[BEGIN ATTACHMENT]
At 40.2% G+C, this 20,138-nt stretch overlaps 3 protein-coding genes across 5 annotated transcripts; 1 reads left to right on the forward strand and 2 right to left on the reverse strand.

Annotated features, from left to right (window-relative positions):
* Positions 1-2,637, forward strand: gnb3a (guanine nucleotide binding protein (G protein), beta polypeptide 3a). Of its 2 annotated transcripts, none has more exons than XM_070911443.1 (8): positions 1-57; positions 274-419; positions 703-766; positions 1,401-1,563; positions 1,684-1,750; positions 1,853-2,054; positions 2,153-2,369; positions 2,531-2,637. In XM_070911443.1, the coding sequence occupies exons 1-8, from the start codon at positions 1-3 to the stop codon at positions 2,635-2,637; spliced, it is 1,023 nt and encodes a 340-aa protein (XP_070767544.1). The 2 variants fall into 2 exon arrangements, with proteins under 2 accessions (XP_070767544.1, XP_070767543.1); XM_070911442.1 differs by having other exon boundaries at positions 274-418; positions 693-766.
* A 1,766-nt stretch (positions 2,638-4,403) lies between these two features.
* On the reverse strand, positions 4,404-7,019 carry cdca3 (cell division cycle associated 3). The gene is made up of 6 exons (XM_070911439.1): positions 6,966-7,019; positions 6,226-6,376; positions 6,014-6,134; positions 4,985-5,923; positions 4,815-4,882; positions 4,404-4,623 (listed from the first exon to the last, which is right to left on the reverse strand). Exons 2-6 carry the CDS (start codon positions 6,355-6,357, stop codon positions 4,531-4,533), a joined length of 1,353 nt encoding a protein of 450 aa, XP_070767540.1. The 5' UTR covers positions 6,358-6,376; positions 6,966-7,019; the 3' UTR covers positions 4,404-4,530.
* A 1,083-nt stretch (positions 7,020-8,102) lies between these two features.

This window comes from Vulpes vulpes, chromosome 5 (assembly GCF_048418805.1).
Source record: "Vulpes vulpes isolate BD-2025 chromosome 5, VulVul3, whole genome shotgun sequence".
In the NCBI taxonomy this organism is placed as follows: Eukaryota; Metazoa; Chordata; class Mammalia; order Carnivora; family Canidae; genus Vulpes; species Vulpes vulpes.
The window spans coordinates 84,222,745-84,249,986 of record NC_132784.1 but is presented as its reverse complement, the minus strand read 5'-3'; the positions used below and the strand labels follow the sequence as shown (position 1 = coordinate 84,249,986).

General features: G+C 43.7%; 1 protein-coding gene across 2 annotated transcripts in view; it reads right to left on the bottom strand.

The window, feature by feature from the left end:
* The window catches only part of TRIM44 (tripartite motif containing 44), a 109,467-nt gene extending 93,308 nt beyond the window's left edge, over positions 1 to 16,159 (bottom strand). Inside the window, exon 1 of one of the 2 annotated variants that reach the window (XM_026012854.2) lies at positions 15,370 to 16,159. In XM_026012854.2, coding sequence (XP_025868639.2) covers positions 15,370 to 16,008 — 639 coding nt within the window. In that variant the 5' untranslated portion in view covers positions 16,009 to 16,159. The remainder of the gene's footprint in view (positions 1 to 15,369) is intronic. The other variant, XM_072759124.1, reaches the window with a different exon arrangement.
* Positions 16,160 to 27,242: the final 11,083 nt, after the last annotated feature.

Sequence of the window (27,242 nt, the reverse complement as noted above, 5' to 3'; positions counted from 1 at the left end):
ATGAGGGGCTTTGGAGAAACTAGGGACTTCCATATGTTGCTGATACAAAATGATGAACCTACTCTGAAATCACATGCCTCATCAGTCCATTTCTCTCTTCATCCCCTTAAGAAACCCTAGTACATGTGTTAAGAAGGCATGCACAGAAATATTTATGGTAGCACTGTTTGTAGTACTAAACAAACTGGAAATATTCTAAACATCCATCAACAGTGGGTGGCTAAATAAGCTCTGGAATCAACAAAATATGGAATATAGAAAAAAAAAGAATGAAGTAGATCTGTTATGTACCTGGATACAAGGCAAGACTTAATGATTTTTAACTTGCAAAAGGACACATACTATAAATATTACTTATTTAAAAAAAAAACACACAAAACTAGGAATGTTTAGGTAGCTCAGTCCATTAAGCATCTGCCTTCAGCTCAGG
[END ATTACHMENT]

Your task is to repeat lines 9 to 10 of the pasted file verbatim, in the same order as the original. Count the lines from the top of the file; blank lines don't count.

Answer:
In the NCBI taxonomy this organism is placed as follows: Eukaryota; Metazoa; Chordata; class Mammalia; order Carnivora; family Canidae; genus Vulpes; species Vulpes vulpes.
The window spans coordinates 84,222,745-84,249,986 of record NC_132784.1 but is presented as its reverse complement, the minus strand read 5'-3'; the positions used below and the strand labels follow the sequence as shown (position 1 = coordinate 84,249,986).